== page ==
Mike Snider has been looking at my weblog, and has put a link to it on his site. Well, thanks very much for that! Mike's various sites are well worth a visit. There's a link to his weblog over in my 'Weblogs I Watch' column to the right. Or you can follow the link in this entry.

Friday, 17 September 2004

e e cummings

Last night I did some more work on the booklet 'edge of water'. Then I sat around for half an hour, listening to the 'panthalassa' remix album, whilst reading poetry.

I browsed through 'The Book of Demons & Pearl' by Barry MacSweeney. This is powerful, ranting poetry with vivid use of imagery. One to spend some more time on. Then I dipped into a book I have by e e cummings called '95 poems'. I haven't sat and read his work for years, and I was quickly reminded of the moments of epiphany that arrive as you decipher his poetry. My favourite from last night is set out below. Tip: look for the word wrapped around the bracket first. It's a beautifully poignant piece of work with so little material achieving so much.



And there's a link on the web, where you can read 153 of his poems (don't you just love the internet!) It is here.

Thursday, 16 September 2004

Deranged but still writing

I'm filling my head with the deranged sounds of The Residents and People Like Us, both of which are so incredibly diverse and innovative, whilst still keeping a strongly specific sound, so that you know that is who you are listening to. I think I have written about both of them in earlier entries to this blog. The whole of the People Like Us back catalogue is available for free download here.

There is a statement on the website:

"Many thanks to the brilliant Ubuweb for hosting the tracks below to make it more accessible for more people to download for free. We strongly believe in the power of profit through free distribution, and the publicity that comes along with that - so we are putting our money where our mouse is. Often people have never heard of an artist because they aren't being distributed through as many channels as they should be, due to the very poor state of music/media distribution for non-major label music coupled with ignorance of the way that avant garde art forms infiltrate mainstream culture."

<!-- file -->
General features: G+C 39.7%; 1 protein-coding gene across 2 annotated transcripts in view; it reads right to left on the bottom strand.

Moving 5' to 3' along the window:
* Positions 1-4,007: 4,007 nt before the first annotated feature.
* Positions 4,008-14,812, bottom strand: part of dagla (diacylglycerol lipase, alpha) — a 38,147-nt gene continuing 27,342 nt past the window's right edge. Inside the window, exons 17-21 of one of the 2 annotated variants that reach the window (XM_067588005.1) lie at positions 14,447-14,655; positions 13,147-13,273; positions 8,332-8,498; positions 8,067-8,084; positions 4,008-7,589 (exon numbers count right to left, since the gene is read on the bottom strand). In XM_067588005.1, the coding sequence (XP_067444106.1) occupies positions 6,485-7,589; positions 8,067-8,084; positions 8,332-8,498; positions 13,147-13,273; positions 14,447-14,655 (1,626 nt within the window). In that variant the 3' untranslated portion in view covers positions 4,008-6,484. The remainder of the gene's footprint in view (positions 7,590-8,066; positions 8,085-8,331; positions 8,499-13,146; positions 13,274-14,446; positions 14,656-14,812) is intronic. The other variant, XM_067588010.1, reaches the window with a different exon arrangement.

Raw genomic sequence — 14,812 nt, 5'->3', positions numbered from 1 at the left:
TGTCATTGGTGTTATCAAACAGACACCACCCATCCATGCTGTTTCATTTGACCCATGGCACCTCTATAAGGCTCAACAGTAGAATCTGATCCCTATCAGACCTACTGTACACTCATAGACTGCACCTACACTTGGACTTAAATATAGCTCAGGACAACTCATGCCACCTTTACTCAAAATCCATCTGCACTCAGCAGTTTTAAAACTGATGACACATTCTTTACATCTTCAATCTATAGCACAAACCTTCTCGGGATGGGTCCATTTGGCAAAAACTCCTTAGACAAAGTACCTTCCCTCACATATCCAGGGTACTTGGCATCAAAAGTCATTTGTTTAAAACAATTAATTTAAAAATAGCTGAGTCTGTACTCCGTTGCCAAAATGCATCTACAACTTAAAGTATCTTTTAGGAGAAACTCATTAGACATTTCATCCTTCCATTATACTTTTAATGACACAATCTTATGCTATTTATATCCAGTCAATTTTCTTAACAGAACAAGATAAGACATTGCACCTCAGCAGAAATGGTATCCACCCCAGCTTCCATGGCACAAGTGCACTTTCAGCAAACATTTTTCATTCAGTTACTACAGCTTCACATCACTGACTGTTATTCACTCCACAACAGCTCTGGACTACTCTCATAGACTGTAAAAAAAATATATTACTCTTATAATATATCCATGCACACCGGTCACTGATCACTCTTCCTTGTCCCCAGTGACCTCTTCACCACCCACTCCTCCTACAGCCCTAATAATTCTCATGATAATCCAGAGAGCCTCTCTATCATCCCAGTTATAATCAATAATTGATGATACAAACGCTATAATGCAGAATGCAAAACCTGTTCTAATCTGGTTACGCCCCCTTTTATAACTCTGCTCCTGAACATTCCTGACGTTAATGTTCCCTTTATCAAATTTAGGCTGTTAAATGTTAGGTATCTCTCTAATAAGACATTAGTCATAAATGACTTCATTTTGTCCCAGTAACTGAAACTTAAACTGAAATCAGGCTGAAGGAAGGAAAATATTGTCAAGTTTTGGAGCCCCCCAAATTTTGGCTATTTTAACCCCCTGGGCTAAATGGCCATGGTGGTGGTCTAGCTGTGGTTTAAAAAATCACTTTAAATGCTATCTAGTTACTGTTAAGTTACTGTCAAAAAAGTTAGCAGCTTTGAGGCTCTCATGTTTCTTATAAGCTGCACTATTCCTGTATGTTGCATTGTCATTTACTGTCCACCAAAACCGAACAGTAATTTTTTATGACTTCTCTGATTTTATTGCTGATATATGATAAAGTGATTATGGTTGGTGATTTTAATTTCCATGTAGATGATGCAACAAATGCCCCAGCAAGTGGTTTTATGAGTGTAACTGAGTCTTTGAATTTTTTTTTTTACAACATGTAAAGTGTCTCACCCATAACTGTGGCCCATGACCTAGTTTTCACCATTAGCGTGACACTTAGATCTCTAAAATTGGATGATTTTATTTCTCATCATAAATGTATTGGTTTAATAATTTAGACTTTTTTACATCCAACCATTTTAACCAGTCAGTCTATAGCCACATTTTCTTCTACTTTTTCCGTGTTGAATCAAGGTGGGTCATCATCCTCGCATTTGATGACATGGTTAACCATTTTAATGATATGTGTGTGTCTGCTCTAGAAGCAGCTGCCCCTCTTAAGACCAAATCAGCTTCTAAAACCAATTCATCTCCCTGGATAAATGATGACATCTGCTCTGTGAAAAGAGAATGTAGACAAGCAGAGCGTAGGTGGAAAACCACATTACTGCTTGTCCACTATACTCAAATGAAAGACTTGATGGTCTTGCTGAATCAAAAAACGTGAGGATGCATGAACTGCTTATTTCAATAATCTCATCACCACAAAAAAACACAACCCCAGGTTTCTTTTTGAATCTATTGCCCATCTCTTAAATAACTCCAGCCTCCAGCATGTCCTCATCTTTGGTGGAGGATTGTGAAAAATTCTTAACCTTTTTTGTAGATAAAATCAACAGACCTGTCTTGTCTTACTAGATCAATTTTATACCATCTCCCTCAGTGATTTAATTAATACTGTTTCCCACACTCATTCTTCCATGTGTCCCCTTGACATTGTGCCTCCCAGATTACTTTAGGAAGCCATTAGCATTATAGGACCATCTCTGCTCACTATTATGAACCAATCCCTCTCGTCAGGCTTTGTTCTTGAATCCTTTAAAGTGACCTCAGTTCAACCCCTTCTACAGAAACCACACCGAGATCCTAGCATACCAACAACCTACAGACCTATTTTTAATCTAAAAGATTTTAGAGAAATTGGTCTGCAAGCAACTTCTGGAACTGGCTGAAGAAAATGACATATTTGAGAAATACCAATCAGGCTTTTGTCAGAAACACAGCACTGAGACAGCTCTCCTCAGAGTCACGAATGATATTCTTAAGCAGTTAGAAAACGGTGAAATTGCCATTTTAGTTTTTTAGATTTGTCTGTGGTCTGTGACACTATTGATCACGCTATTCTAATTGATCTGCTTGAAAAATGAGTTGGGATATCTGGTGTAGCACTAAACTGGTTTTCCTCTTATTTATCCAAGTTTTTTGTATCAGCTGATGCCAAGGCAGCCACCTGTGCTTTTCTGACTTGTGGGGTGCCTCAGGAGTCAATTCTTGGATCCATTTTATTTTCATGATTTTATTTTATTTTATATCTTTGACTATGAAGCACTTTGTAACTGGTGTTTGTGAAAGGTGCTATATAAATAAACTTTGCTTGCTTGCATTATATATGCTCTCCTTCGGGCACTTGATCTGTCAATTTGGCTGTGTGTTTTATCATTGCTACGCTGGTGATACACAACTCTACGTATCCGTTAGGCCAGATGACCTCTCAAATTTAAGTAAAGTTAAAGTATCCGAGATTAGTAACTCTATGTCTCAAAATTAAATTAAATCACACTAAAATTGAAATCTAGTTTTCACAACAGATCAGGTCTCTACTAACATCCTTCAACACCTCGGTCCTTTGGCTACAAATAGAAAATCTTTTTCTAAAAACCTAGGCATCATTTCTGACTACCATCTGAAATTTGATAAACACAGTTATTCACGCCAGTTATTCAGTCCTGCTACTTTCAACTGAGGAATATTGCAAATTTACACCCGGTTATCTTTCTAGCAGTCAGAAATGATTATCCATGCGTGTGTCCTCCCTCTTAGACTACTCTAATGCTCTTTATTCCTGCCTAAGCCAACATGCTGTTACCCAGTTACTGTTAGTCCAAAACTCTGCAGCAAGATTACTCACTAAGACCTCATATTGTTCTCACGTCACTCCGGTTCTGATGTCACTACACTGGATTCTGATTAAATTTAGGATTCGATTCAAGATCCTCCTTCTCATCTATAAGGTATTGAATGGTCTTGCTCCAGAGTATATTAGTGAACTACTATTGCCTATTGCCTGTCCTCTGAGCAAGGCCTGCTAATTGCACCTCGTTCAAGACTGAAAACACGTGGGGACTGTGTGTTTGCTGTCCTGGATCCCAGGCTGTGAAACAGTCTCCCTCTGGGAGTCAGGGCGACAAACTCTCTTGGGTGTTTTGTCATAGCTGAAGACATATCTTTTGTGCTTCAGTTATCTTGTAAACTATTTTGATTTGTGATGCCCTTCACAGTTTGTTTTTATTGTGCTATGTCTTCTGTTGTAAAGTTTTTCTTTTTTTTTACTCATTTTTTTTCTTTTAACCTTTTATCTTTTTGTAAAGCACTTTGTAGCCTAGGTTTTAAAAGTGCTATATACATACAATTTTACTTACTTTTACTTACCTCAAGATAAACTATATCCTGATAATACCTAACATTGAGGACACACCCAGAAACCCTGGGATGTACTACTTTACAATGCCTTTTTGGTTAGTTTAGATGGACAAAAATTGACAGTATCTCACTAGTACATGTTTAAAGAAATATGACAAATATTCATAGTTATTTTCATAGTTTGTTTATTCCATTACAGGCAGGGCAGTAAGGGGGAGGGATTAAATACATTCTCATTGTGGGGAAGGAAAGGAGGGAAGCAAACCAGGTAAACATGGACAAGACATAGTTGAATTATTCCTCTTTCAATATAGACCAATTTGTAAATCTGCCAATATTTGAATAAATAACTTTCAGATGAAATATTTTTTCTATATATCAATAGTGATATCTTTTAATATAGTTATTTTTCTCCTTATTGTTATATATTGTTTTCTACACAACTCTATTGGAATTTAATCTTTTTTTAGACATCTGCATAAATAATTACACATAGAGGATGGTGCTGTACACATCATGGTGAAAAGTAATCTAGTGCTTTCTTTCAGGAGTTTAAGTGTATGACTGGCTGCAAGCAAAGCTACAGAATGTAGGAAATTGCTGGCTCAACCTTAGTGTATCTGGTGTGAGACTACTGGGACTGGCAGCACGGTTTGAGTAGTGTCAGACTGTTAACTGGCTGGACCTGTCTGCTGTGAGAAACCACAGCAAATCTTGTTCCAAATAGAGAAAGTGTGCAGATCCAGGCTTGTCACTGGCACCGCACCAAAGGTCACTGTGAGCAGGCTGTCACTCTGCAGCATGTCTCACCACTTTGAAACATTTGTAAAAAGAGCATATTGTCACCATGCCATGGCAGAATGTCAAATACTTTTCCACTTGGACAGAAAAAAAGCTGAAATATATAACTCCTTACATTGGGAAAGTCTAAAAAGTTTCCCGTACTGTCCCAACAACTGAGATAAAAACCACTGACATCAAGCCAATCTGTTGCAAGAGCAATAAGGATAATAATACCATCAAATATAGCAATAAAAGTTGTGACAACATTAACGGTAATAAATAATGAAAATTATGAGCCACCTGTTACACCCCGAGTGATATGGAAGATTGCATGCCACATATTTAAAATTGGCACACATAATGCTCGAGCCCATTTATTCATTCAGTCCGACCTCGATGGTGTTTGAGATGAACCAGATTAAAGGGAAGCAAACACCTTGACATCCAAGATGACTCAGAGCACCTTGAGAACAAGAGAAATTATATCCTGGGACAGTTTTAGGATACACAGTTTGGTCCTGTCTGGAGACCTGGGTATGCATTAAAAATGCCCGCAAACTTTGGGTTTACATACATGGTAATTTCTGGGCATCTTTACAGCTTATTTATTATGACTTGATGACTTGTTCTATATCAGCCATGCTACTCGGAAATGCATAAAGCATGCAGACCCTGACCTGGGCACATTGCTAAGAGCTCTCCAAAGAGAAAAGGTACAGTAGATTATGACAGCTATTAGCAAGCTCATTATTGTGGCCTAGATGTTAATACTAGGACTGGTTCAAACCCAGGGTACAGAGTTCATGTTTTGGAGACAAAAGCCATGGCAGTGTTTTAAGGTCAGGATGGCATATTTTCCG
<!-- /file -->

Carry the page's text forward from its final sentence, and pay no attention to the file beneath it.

All of this music is helping creativity to move again. Last night I spent a couple of hours preparing my third book of poems for publication by bluewater books. It is called 'edge of water'. See an extract from it here.

I've also been writing new material for the next collection, 'the alice conversations', due out soon. I wrote something last night, which veered off into recollections of summer holidays as a child in Margate, Kent, England. Strange that it should come into my mind, but there's a useful vein to mine there.

I'm having artist days - to focus the musical background as I work away at the computer. Today was Robert Wyatt day, spent listening to the 7 albums I have by him. This was prompted by being hugely impressed by listening to the Soft Machine double album 'Peel Sessions' yesterday. I've had this for a while now, and his taken until now to grow on me. Upcoming artist days include King Crimson, David Sylvian (guess that'll last a few days as I have so many albums by him!)

And here's a crazy idea for digesting. I've always dreamed of being a DJ. So, why keep it as a dream. I'm going to do what I can over the next couple of months to see whether I can find some means of getting on the air even if it is only for an hour a month. Signing off now, turning dreams into reality.

Monday, 13 September 2004

Grumpiness and Miles Davis extractions

I've just come through a grumpy weekend. Things are bugging me!

On the plus side, I bought an album of remixes yesterday which is brilliant. I've been listening to loads of music by Miles Davis over recent days - Bitches Brew, In a Silent Way - both of them in the Complete Sessions format which represents a staggering array of music in a highly prolific period.

Well yesterday I bought the panthalassa remixes. I've already got the original (?) album put together by Bill Laswell. This is a collection of remixes by half a dozen DJs including Laswell himself. I love the idea of working with original material and generating something new. It always gets me thinking about parallel ideas in the world of poetry. Variations and versions. I've done some of this with 'Blue's Song of the Earth' and 'Zen Poems'. With the first collection I worked with found texts, and with the latter I re-worked poems into new variations as the collection developed. I'm going to do some more experimenting later this week, using the panthalassa album and its remix version as source material to generate some poetry. This should be great fun!

Thursday, 9 September 2004

Light Sparkle and Thread of Colours